Business continuity planning is often thought to be the domain of very large enterprises, like large financial institutions, who need to continue trading even in the event of major global disaster. However, small companies, especially ones without dedicated IT staff are often the most vulnerable to loss of productivity due to seemingly minor upheavals, such as weather-related staff shortages. For example, according to the UK Federation of Small Businesses, a heavy snowfall could translate an estimated 1.2 billion pounds lost in a day because of travel disruptions, with one-fifth of the UK workforce unable to make it into work. "
1. Maintain an accurate systems inventory
When a disaster of whatever nature strikes, chances are that most of the staff normally required to support IT systems will be unable to make it to the office, and minor issues may have to be put on hold to concentrate on the most pressing problems. To help with prioritisation of issues, ensure that you have an up-to-date inventory of all IT systems and applications, including the level of business criticality, based on input from all keyholders, including members of the business, end users and even customers. Ensure that your inventory also includes the locations of servers and systems, key support contacts, and upstream / downstream dependencies. This inventory will help you in the heat of the moment when disaster strikes, allowing the IT team to focus efforts on what's really important.
2. Understand the risks of each company site
Use your systems inventory to determine potential areas of vulnerability. Ideally, by the end of this analysis, you will have a contingency plan for every high- and medium- priority IT system in your organization.
How safe are each of your sites?
Do you have servers in different office or data center locations? What are the risks associated with those locations? You may have a comms room located in a flood plain, or an office in a city center which is vulnerable to terrorist attacks. Take the risks of each site into account in your plans by identifying any contingency systems you already have in place and, if possible, building new contingency systems in areas where it does not already exist.
Or do you have a single point of failure?
On the other hand, if you do not have servers in various locations, and have everything in one place, you must plan for the loss of this single point of failure. For example, what would you do if there was a complete loss of power to your primary site?
3. Create a business case for disaster recovery planning
Consider the impact of your last major outage or loss of productivity, be it from a Tube strike, major snow storm or power cut. What was the impact in terms of tangible sales, loss of business opportunity or damage to the company reputation? Apart from the loss of tangible sales, these can be difficult to quantify, but a good estimate can provide a compiling arguments towards increasing the budget for disaster recovery planning.
4. Provide staff with remote working facilities
Remote working is now more feasible than ever, especially with advances in technology such as VPN connectivity in larger organizations or cloud computing for small and medium businesses. Develop a remote working policy for your company that incorporates flexibility through modern technology (such as 3G wireless cards for laptops) and offers security and control (through token access to other security measures). Cloud computing services can offer an excellent all-in-one solution for anytime, anywhere access.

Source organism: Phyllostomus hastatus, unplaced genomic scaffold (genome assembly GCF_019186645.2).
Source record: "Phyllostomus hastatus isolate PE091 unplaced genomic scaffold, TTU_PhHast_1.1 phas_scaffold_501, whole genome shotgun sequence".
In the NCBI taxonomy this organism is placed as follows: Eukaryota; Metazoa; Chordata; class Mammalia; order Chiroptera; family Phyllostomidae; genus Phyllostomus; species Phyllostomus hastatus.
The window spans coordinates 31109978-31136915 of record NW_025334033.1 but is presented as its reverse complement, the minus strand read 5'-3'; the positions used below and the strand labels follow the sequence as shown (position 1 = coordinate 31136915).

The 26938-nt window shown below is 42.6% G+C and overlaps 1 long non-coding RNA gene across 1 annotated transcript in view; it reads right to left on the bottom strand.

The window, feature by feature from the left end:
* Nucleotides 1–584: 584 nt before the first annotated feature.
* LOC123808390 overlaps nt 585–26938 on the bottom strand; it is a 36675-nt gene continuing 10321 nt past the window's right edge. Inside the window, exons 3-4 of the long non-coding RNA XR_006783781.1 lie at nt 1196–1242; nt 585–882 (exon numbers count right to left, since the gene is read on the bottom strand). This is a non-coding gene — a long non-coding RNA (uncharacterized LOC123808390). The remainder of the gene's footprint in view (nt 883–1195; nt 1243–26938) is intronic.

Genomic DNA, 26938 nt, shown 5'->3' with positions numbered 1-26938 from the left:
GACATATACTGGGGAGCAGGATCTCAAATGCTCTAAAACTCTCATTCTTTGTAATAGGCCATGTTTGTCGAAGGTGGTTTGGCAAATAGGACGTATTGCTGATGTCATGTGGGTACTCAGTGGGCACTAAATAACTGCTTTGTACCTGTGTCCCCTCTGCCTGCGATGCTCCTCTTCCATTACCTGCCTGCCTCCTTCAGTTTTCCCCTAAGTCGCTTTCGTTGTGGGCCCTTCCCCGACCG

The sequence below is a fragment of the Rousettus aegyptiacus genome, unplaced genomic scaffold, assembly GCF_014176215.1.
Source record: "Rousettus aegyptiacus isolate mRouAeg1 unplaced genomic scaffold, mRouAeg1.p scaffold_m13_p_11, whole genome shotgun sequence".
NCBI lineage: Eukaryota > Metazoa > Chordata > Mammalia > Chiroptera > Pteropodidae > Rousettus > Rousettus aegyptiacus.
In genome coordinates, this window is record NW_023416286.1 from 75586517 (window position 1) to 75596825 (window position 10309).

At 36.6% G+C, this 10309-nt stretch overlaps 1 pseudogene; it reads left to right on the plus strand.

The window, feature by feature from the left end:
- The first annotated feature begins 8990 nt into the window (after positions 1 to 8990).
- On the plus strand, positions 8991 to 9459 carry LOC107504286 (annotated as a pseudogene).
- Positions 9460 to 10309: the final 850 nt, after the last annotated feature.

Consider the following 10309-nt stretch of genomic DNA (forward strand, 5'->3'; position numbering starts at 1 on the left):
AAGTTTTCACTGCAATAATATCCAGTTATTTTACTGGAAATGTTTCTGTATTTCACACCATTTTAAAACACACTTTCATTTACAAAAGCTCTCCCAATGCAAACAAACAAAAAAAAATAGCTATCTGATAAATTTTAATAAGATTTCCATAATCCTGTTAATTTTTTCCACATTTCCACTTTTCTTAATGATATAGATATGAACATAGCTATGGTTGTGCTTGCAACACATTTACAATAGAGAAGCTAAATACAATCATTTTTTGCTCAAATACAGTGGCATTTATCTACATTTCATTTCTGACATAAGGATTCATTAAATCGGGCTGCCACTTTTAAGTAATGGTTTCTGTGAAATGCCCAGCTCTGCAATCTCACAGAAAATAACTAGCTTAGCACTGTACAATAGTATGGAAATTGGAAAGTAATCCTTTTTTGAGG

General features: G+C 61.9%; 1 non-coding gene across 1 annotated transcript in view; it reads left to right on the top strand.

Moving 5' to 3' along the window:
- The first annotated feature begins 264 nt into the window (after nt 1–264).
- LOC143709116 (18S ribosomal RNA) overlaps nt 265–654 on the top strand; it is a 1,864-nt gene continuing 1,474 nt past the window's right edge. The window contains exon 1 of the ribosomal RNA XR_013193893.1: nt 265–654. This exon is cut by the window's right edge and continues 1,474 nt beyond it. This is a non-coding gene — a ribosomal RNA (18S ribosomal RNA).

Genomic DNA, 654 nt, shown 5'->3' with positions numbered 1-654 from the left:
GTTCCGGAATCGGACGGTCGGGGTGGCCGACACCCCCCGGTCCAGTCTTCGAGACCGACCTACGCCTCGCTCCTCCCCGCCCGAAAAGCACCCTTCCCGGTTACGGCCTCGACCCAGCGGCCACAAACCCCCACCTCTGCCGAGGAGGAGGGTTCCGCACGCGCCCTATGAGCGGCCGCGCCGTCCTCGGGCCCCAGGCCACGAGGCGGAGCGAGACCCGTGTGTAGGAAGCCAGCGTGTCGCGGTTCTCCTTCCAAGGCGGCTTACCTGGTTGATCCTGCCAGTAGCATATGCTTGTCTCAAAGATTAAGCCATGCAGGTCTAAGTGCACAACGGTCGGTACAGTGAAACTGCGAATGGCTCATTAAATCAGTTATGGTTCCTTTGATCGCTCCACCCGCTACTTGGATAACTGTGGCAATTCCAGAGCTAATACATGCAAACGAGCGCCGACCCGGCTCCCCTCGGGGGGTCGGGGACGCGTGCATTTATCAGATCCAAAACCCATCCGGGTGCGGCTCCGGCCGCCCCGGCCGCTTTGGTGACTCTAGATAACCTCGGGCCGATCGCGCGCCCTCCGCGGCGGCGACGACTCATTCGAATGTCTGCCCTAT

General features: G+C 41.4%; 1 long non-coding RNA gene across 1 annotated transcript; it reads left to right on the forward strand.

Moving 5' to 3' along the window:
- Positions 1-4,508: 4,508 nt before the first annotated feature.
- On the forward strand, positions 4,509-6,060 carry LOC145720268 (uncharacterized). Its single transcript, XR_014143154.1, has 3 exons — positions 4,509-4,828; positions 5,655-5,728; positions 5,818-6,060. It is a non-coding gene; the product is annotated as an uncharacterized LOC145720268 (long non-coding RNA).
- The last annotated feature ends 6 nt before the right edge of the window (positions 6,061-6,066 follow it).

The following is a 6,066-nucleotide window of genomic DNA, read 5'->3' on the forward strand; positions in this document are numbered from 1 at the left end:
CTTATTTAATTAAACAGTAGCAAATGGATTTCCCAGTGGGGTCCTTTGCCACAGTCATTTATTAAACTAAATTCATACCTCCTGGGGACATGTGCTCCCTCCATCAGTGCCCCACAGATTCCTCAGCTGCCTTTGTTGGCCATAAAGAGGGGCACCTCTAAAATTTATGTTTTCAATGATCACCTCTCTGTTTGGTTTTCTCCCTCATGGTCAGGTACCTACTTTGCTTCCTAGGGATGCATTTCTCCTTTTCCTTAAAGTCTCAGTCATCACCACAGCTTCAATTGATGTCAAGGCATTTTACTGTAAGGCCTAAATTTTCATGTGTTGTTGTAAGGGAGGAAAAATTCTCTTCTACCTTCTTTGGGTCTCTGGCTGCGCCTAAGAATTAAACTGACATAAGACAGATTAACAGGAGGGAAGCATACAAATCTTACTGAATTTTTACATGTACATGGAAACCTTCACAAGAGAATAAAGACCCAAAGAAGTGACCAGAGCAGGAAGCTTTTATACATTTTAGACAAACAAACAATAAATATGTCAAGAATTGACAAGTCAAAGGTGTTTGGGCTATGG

Providing staff with the means to work from home as part of a corporate Flexible Working Policy (for when transport causes chaos or unexpected child care duties get in the way) can be an invaluable way to increase morale and productivity. Beside forming a cornerstone of your flexible working policy, permitting staff to work from home on a regular basis allows remote-access technology to be regularly tested, increasing the chances that any issues with connectivity or technology infrastructure will be worn before there's a real disaster.
5. Identify key roles and cross-train
It's likely that only a skeleton crew will be available in the event of a real disaster. Rather than identifying just the key people required to keep the business going, build an inventory of the key roles needed to perform any recovery scenario. Take the time to cross-train a number of individuals to perform these duties, highlighting in particular any duties which absolutely must be performed on-site. Document all procedures, making sure they are updated in line with changes to the systems.
6. Conduct due diligence on your vendors
Even if your company's business continuity planning is comprehensive and thorough, it can all fall apart if your mission-critical systems have dependencies on vendors who have not planned adequately for disaster recovery. Ensure that you have the conversation with each of your vendors, requesting information on their business continuity plans in detail, along with any contractual provisions that they may make for compensation should they break their service levels.
7. Test your disaster recovery plan at least once a year
Finally, once your systems are inventoried and prioritized with a recovery plan for each and a number of staff cross-trained for the recovery procedures, ensure that you actually perform a test of the entire process at least once a year. Although it's resource-intensive and time-consuming, it will allow any issues to surface with remote connectivity, system interdependence and documentation. It will also give you an estimate of how long it will take your business to recover from a major disaster, providing valuable information to your customers, shareholders and, incrementally, external regulators.
Amanda Dahl, Director at AWIC Technical Advisory
Source by Amanda Dahl